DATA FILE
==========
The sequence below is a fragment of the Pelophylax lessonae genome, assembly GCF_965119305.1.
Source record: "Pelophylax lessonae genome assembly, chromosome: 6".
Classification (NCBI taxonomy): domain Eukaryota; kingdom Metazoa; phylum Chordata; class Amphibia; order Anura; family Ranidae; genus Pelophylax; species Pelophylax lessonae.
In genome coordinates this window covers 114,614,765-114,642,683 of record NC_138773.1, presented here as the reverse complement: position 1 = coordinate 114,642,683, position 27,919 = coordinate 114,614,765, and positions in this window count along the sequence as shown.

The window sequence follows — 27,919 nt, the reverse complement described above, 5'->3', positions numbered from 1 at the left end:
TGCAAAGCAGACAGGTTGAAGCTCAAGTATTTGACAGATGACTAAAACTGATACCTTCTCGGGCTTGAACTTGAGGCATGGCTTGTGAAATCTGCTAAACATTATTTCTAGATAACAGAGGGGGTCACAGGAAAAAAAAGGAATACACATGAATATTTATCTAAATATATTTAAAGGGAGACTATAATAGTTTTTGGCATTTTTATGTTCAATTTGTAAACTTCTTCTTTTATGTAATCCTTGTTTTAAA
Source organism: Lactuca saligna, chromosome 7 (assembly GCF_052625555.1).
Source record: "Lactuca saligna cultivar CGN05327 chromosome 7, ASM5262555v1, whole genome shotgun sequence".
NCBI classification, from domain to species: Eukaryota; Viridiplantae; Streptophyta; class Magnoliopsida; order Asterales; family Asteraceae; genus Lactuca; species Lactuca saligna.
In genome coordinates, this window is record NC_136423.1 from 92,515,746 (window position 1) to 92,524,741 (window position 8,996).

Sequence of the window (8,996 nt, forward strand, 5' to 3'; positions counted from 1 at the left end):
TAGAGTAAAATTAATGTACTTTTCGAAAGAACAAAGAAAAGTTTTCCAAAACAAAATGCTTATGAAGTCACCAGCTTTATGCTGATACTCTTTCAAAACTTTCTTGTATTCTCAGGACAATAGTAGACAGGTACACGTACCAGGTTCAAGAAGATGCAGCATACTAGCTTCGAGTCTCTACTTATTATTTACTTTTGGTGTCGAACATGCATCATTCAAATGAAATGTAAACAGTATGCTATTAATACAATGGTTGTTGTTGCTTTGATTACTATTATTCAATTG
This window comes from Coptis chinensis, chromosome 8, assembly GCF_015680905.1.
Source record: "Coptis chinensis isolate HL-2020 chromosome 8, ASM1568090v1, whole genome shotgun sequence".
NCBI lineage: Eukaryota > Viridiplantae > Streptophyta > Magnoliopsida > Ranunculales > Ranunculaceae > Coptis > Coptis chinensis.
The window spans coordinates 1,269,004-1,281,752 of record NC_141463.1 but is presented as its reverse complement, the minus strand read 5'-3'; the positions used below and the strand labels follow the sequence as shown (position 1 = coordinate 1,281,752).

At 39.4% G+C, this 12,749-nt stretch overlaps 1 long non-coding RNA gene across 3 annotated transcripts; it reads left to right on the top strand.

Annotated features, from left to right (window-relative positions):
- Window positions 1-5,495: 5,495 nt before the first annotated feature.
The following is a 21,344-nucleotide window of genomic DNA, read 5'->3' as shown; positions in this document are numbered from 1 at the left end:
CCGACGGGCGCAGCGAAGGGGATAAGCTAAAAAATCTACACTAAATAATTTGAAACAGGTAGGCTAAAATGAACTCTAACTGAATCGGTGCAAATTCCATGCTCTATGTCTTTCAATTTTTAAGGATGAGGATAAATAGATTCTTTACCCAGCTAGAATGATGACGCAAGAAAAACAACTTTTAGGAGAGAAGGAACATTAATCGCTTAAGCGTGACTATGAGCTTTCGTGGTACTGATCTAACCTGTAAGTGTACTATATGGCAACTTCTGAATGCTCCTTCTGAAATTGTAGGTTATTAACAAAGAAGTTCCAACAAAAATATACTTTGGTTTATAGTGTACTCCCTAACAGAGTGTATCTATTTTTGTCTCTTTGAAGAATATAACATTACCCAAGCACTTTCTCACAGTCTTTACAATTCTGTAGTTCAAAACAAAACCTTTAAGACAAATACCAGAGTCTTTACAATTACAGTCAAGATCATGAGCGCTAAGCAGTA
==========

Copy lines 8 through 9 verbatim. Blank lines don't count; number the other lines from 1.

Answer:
Source record: "Lactuca saligna cultivar CGN05327 chromosome 7, ASM5262555v1, whole genome shotgun sequence".
NCBI classification, from domain to species: Eukaryota; Viridiplantae; Streptophyta; class Magnoliopsida; order Asterales; family Asteraceae; genus Lactuca; species Lactuca saligna.